In the west, we frequently view our food and our medicine as two separate entities. Often we eat simply to fill a hunger void or particular craving, and do not view our food as having possible therapeutic benefit to our bodies. In contrast, many other cultures see their food and their medicine as one in the same. In Traditional Chinese Medicine (TCM), congee is a versatile dish to which ingredients can be added for general health, or to address specific nutritional/medicinal needs.
Congee is a simple fare, usually based on rice (though other grains can be used), cooked to the consistency of soup or porridge. Historically it was used as both a popular nutritious meal, as well as a vessel for delivering easy-to-digest medicines to the sick or weakened. Such use was first found in medical volumes discovered in tombs dating to the Han Dynasty (206 BCE-220 CE). Later texts from the Tang (618-907 CE) and Song (960-1279 CE) Dynasties also described their extensive use by medical practitioners.
According to TCM, rice has a sweet flavour and neutral property. It is easily accepted by the digestive system, and provides the body with a stable form of nutrient qi (vital energy), while activating and promoting the digestive process. It is interesting that the Chinese symbol for qi (shown above), contains the symbol for rice, and depicts “having rice inside”.
Rice is turned into congee by cooking it with large amounts of water, about 5 to 7 times the amount you would normally use, until it has a thick and even consistency. Consuming it warm makes it immediately available for digestion and absorption, without relatively much work by the digestive system. In addition, because it is cooked with so much water, it provides gentle hydration. TCM considers that the less work the body needs to do to process a food, the more benefit one may gain from it.
The versatility of congee makes culinary possibilities quite numerous and open to the imagination. It is important to note that congees with highly specific medicinal purposes are best left discussed with your healthcare practitioner, before being implemented into your diet.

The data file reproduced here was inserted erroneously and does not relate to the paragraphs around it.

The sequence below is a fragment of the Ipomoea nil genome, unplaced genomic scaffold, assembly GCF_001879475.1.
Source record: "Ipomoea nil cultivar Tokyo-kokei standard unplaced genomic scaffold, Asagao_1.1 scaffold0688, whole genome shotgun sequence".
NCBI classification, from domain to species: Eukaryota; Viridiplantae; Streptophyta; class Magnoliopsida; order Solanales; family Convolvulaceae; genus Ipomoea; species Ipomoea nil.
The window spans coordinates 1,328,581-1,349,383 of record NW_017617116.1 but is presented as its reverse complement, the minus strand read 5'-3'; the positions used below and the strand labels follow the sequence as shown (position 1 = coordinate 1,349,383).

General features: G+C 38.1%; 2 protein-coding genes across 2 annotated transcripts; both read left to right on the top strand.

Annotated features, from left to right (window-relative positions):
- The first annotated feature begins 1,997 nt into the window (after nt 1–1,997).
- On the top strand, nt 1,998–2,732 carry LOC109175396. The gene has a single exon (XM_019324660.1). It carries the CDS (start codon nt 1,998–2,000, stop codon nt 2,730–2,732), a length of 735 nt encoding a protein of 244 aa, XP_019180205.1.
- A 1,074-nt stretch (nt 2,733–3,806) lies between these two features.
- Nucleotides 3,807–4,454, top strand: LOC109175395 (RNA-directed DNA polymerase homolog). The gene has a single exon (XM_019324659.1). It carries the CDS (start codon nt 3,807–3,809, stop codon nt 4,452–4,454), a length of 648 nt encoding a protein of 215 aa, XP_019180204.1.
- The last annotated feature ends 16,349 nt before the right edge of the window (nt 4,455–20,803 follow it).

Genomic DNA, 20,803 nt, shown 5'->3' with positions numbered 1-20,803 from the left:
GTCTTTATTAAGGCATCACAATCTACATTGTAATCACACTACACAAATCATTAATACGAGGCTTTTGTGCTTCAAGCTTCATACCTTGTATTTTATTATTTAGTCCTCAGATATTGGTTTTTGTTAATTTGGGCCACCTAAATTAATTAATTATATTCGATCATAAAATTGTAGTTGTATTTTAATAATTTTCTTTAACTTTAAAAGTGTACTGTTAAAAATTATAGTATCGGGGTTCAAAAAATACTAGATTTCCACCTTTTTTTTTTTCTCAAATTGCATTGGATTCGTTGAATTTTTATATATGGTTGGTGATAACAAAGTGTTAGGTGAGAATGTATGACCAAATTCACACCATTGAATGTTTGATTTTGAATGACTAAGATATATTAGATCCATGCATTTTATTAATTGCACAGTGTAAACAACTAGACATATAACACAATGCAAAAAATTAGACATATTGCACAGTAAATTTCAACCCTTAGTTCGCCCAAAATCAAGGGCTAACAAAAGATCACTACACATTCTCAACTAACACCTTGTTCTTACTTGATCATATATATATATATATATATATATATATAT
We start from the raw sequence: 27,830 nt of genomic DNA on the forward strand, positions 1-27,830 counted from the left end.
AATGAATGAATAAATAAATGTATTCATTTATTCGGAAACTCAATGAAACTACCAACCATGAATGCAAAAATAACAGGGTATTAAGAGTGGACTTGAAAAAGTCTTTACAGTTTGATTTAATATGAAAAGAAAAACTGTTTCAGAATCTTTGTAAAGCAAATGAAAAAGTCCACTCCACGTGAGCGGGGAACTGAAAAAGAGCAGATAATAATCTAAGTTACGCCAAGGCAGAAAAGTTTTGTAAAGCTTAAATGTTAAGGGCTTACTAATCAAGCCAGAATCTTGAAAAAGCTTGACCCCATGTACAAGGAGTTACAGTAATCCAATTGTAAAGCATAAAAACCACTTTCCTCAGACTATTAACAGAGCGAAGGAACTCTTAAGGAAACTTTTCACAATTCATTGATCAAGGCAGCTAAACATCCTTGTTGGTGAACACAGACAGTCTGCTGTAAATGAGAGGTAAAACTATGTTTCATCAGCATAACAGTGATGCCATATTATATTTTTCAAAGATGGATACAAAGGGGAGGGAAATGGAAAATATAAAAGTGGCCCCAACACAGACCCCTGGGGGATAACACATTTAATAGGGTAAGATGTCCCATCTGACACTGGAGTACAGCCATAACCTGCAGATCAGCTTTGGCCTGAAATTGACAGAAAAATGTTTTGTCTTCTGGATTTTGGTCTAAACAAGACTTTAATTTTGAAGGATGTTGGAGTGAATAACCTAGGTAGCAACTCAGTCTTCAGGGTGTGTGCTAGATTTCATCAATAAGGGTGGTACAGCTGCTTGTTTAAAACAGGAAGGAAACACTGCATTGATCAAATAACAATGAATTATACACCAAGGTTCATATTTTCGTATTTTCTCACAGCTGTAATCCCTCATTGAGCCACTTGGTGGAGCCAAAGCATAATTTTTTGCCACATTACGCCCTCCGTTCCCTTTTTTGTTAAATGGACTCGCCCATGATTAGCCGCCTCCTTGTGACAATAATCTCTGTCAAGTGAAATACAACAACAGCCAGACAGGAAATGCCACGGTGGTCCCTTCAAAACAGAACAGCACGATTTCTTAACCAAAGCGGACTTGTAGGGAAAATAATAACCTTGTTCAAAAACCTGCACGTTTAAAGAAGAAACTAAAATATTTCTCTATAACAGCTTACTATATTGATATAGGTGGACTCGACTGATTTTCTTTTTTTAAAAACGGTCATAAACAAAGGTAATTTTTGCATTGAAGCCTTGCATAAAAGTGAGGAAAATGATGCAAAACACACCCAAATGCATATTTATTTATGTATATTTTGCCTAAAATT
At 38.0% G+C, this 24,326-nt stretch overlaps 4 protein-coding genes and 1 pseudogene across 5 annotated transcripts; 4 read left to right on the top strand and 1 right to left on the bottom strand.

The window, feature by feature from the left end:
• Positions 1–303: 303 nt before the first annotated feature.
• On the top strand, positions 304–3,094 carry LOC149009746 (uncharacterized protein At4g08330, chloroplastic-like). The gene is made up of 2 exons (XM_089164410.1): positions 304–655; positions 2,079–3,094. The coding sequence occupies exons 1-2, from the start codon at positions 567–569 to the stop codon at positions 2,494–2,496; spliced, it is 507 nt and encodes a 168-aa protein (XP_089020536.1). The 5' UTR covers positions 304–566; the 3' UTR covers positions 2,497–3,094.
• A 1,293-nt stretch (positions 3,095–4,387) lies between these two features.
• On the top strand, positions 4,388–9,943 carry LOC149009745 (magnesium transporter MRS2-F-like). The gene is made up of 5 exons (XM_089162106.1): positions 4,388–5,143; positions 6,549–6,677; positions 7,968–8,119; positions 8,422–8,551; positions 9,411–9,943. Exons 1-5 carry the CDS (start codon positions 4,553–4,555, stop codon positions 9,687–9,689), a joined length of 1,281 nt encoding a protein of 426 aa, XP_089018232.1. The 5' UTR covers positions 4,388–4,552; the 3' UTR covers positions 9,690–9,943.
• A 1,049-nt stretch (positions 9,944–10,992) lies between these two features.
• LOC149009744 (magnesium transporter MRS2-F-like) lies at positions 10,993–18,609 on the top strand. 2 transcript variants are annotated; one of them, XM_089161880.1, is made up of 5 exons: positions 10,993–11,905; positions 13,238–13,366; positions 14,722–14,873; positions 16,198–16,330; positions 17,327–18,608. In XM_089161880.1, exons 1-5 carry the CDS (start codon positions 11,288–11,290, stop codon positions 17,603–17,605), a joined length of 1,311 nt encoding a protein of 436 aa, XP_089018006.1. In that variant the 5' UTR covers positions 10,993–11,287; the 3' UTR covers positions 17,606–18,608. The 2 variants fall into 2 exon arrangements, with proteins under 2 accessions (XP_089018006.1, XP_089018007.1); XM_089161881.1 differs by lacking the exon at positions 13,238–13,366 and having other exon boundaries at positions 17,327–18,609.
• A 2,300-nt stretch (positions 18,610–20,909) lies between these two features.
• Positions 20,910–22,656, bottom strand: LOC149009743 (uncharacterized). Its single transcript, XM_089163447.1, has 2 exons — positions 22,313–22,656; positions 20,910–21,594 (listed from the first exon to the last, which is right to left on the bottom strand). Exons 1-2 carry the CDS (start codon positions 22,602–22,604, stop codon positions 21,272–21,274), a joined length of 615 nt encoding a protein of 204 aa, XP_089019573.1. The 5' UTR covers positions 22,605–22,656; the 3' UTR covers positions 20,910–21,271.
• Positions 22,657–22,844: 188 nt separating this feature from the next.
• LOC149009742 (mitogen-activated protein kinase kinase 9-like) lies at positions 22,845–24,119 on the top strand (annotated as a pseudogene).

The following recipe is a simple SEAFOOD CONGEE that can be enjoyed by anyone, at any time of year, as a nutritious and energizing meal. It contains such mild food therapy ingredients as garlic, shallot, and ginger (which may help expel a cold or flu, as well as clear phlegm), shiitakemushrooms (which benefit the immune system), and seaweed (which also helps to clear phlegm). As such, it can be especially great in the cold and flu season!
It can be made vegetarian by omitting the seafood ingredients; or converted to a chicken or pork congee by substituting for the seafood, optionally omitting the seaweed, and using chicken stock instead.
2 cups cooked jasmine rice 6 cups low-sodium vegetable stock 1 tbsp crushed garlic 1 shallot or green onion, sliced small ½” to 1” section of ginger (depending on taste), cut lengthwise into very thin sticks 1 cup sliced shiitake mushrooms 1/2 sheet or less of reconstituted culinary seaweed (such as kombu), cut into very thin 1” strips 1 8oz can of either sliced bamboo shoots or sliced water chestnuts (your preference) 1 small head chopped broccoli 10 pcs baby bok choi, sliced in half lengthwise 1 tbsp light soy sauce 2 tbsp vegetable oil 1 handful chopped fresh cilantro Fresh lime wedges Ground white pepper, sea salt, cayenne pepper, and/or other spices to taste
Seafood – use 1-3 choices (adjust amounts accordingly) from options of: a filet of any whitefish or salmon, cubed approx 1/2lb or so of shrimp/prawns 1 or 2 small tubes of squid, sliced into thin rings Other shellfish (e.g. ½ can clams)
PREPARATION In a soup stock pot, add the pre-cooked rice and stock together with the soy sauce and seaweed, bring to a boil and cook at medium heat for 40 minutes to an hour until the rice has the desired porridge-like consistency. This procedure can vary quite a bit in time depending on the nature of the rice.
After the rice and stock have cooked for at least 20 minutes, in a separate wok or large frying pan, add the garlic, shallots, ginger, shiitake mushrooms, vegetables, and bamboo shoots or waterchestnuts. Stir-fry this mixture for a few minutes until ingredients soften, then add to the cooking rice and stock.
In the same wok, add a bit more oil and stir-fry the seafood ingredients lightly, being careful not to over-cook them. Add this to the cooking congee within the last 5-10 minutes of cooking (helps prevent excessively over-cooking the more delicate seafood ingredients).
Note - if using chicken or pork instead, stir-fry until well done and add to congee earlier.
Serve in bowls garnished with fresh cilantro and green onion. Some also enjoy squeezing a fresh lime wedge over the finished product. Enjoy!
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